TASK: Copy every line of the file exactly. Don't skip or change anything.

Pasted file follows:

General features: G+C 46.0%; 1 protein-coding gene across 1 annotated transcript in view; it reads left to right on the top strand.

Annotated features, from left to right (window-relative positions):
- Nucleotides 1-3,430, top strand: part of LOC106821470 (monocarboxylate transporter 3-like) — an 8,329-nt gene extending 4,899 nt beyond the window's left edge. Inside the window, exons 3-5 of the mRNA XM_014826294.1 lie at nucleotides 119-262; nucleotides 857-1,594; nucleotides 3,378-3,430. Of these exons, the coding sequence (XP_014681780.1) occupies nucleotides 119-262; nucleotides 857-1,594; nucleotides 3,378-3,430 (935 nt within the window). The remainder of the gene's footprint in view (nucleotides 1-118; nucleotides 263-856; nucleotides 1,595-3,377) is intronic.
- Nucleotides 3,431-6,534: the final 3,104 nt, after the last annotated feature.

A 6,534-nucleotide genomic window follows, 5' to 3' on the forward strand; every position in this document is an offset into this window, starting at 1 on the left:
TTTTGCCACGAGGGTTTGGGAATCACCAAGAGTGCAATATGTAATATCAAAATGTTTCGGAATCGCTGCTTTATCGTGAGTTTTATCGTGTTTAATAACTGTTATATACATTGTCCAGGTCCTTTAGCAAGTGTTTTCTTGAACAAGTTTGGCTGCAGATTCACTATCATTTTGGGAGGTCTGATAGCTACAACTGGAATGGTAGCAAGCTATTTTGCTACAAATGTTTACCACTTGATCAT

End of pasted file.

General features: G+C 46.0%; 1 protein-coding gene across 1 annotated transcript in view; it reads left to right on the top strand.

Annotated features, from left to right (window-relative positions):
- Nucleotides 1-3,430, top strand: part of LOC106821470 (monocarboxylate transporter 3-like) — an 8,329-nt gene extending 4,899 nt beyond the window's left edge. Inside the window, exons 3-5 of the mRNA XM_014826294.1 lie at nucleotides 119-262; nucleotides 857-1,594; nucleotides 3,378-3,430. Of these exons, the coding sequence (XP_014681780.1) occupies nucleotides 119-262; nucleotides 857-1,594; nucleotides 3,378-3,430 (935 nt within the window). The remainder of the gene's footprint in view (nucleotides 1-118; nucleotides 263-856; nucleotides 1,595-3,377) is intronic.
- Nucleotides 3,431-6,534: the final 3,104 nt, after the last annotated feature.

A 6,534-nucleotide genomic window follows, 5' to 3' on the forward strand; every position in this document is an offset into this window, starting at 1 on the left:
TTTTGCCACGAGGGTTTGGGAATCACCAAGAGTGCAATATGTAATATCAAAATGTTTCGGAATCGCTGCTTTATCGTGAGTTTTATCGTGTTTAATAACTGTTATATACATTGTCCAGGTCCTTTAGCAAGTGTTTTCTTGAACAAGTTTGGCTGCAGATTCACTATCATTTTGGGAGGTCTGATAGCTACAACTGGAATGGTAGCAAGCTATTTTGCTACAAATGTTTACCACTTGATCAT